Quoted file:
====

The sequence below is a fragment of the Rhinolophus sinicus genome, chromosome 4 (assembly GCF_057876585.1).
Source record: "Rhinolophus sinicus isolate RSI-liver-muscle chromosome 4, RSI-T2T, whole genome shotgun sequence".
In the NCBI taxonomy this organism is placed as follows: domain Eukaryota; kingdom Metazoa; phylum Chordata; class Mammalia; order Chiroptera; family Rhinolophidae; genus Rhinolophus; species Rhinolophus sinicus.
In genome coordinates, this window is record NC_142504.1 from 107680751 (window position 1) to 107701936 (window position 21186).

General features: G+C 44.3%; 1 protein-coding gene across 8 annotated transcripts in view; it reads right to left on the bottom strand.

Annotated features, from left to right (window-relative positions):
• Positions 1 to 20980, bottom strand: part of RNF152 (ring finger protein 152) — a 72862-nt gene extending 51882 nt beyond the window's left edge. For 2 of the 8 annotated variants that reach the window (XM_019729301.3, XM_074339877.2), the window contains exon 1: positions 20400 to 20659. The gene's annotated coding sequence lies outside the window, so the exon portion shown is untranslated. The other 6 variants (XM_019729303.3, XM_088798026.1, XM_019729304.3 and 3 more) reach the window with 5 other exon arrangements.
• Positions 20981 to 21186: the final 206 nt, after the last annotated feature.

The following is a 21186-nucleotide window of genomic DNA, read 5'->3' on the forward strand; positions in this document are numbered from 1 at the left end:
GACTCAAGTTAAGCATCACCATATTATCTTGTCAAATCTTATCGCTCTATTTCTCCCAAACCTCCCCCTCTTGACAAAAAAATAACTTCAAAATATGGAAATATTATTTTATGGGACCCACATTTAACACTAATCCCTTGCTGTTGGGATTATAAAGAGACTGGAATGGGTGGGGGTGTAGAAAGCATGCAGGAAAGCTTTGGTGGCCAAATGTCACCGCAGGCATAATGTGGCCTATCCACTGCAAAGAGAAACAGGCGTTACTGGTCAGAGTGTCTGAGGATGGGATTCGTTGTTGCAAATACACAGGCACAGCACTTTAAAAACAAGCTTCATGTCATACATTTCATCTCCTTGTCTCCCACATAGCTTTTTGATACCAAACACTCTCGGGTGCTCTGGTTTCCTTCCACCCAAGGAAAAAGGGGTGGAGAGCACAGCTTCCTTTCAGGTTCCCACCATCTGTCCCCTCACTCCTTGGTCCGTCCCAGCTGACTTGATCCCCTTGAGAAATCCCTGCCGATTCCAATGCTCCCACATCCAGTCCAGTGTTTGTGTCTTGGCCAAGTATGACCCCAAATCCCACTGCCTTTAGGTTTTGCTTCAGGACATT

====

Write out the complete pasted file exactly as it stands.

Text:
The sequence below is a fragment of the Rhinolophus sinicus genome, chromosome 4 (assembly GCF_057876585.1).
Source record: "Rhinolophus sinicus isolate RSI-liver-muscle chromosome 4, RSI-T2T, whole genome shotgun sequence".
In the NCBI taxonomy this organism is placed as follows: domain Eukaryota; kingdom Metazoa; phylum Chordata; class Mammalia; order Chiroptera; family Rhinolophidae; genus Rhinolophus; species Rhinolophus sinicus.
In genome coordinates, this window is record NC_142504.1 from 107680751 (window position 1) to 107701936 (window position 21186).

General features: G+C 44.3%; 1 protein-coding gene across 8 annotated transcripts in view; it reads right to left on the bottom strand.

Annotated features, from left to right (window-relative positions):
• Positions 1 to 20980, bottom strand: part of RNF152 (ring finger protein 152) — a 72862-nt gene extending 51882 nt beyond the window's left edge. For 2 of the 8 annotated variants that reach the window (XM_019729301.3, XM_074339877.2), the window contains exon 1: positions 20400 to 20659. The gene's annotated coding sequence lies outside the window, so the exon portion shown is untranslated. The other 6 variants (XM_019729303.3, XM_088798026.1, XM_019729304.3 and 3 more) reach the window with 5 other exon arrangements.
• Positions 20981 to 21186: the final 206 nt, after the last annotated feature.

The following is a 21186-nucleotide window of genomic DNA, read 5'->3' on the forward strand; positions in this document are numbered from 1 at the left end:
GACTCAAGTTAAGCATCACCATATTATCTTGTCAAATCTTATCGCTCTATTTCTCCCAAACCTCCCCCTCTTGACAAAAAAATAACTTCAAAATATGGAAATATTATTTTATGGGACCCACATTTAACACTAATCCCTTGCTGTTGGGATTATAAAGAGACTGGAATGGGTGGGGGTGTAGAAAGCATGCAGGAAAGCTTTGGTGGCCAAATGTCACCGCAGGCATAATGTGGCCTATCCACTGCAAAGAGAAACAGGCGTTACTGGTCAGAGTGTCTGAGGATGGGATTCGTTGTTGCAAATACACAGGCACAGCACTTTAAAAACAAGCTTCATGTCATACATTTCATCTCCTTGTCTCCCACATAGCTTTTTGATACCAAACACTCTCGGGTGCTCTGGTTTCCTTCCACCCAAGGAAAAAGGGGTGGAGAGCACAGCTTCCTTTCAGGTTCCCACCATCTGTCCCCTCACTCCTTGGTCCGTCCCAGCTGACTTGATCCCCTTGAGAAATCCCTGCCGATTCCAATGCTCCCACATCCAGTCCAGTGTTTGTGTCTTGGCCAAGTATGACCCCAAATCCCACTGCCTTTAGGTTTTGCTTCAGGACATT